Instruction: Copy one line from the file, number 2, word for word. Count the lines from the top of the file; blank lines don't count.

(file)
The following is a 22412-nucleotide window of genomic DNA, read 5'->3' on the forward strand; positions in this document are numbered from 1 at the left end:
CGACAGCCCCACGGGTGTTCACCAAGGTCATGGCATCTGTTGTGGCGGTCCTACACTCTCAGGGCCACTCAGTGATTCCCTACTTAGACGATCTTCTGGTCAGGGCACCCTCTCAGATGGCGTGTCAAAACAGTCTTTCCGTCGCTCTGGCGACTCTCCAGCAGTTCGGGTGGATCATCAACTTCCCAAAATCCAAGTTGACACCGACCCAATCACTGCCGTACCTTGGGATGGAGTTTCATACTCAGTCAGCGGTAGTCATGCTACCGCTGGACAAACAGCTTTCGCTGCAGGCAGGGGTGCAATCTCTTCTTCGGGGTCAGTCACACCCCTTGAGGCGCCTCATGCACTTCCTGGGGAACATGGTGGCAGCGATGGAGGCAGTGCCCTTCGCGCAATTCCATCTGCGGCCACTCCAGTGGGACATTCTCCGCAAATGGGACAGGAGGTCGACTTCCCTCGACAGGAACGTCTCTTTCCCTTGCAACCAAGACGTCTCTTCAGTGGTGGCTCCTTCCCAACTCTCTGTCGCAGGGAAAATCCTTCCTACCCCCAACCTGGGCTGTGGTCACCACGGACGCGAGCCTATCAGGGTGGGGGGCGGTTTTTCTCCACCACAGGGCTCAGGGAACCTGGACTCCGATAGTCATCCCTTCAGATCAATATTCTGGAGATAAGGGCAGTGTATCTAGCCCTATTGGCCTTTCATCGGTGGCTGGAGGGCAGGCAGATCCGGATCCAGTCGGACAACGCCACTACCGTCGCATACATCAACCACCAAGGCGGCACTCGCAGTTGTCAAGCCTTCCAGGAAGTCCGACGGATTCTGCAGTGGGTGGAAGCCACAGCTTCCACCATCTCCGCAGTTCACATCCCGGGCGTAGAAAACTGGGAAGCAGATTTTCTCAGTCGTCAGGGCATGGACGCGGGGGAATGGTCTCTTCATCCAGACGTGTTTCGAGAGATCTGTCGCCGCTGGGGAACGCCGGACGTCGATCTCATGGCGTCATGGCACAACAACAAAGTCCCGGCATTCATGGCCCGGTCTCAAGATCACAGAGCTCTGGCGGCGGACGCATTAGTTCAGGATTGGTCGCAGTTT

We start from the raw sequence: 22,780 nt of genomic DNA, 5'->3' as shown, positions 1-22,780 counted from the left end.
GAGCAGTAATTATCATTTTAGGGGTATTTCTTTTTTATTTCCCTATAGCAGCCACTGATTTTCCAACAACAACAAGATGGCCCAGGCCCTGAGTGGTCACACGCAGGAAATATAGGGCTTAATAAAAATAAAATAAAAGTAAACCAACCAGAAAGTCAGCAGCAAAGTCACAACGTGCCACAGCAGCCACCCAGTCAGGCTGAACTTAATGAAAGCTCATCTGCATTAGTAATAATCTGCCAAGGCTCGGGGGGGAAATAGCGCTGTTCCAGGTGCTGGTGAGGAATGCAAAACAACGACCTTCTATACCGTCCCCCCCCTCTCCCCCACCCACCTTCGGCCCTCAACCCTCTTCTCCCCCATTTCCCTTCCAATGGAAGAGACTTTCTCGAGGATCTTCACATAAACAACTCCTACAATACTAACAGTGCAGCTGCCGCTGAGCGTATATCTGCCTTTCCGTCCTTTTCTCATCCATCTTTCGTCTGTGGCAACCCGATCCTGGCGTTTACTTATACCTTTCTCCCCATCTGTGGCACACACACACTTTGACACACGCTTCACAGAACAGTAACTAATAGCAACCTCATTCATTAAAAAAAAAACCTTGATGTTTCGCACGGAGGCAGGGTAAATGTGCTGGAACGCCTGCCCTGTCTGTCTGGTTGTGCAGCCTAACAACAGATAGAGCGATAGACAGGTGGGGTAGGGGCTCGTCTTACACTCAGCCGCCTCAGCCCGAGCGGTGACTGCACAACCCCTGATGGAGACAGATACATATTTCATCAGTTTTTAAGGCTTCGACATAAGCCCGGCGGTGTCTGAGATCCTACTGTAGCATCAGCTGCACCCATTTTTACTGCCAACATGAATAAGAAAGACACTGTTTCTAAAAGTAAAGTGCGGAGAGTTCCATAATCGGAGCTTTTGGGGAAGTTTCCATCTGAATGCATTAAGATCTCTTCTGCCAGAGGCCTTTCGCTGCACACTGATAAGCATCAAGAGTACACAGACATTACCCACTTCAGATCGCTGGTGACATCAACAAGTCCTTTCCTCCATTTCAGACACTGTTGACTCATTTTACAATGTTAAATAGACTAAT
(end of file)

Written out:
CGACAGCCCCACGGGTGTTCACCAAGGTCATGGCATCTGTTGTGGCGGTCCTACACTCTCAGGGCCACTCAGTGATTCCCTACTTAGACGATCTTCTGGTCAGGGCACCCTCTCAGATGGCGTGTCAAAACAGTCTTTCCGTCGCTCTGGCGACTCTCCAGCAGTTCGGGTGGATCATCAACTTCCCAAAATCCAAGTTGACACCGACCCAATCACTGCCGTACCTTGGGATGGAGTTTCATACTCAGTCAGCGGTAGTCATGCTACCGCTGGACAAACAGCTTTCGCTGCAGGCAGGGGTGCAATCTCTTCTTCGGGGTCAGTCACACCCCTTGAGGCGCCTCATGCACTTCCTGGGGAACATGGTGGCAGCGATGGAGGCAGTGCCCTTCGCGCAATTCCATCTGCGGCCACTCCAGTGGGACATTCTCCGCAAATGGGACAGGAGGTCGACTTCCCTCGACAGGAACGTCTCTTTCCCTTGCAACCAAGACGTCTCTTCAGTGGTGGCTCCTTCCCAACTCTCTGTCGCAGGGAAAATCCTTCCTACCCCCAACCTGGGCTGTGGTCACCACGGACGCGAGCCTATCAGGGTGGGGGGCGGTTTTTCTCCACCACAGGGCTCAGGGAACCTGGACTCCGATAGTCATCCCTTCAGATCAATATTCTGGAGATAAGGGCAGTGTATCTAGCCCTATTGGCCTTTCATCGGTGGCTGGAGGGCAGGCAGATCCGGATCCAGTCGGACAACGCCACTACCGTCGCATACATCAACCACCAAGGCGGCACTCGCAGTTGTCAAGCCTTCCAGGAAGTCCGACGGATTCTGCAGTGGGTGGAAGCCACAGCTTCCACCATCTCCGCAGTTCACATCCCGGGCGTAGAAAACTGGGAAGCAGATTTTCTCAGTCGTCAGGGCATGGACGCGGGGGAATGGTCTCTTCATCCAGACGTGTTTCGAGAGATCTGTCGCCGCTGGGGAACGCCGGACGTCGATCTCATGGCGTCATGGCACAACAACAAAGTCCCGGCATTCATGGCCCGGTCTCAAGATCACAGAGCTCTGGCGGCGGACGCATTAGTTCAGGATTGGTCGCAGTTT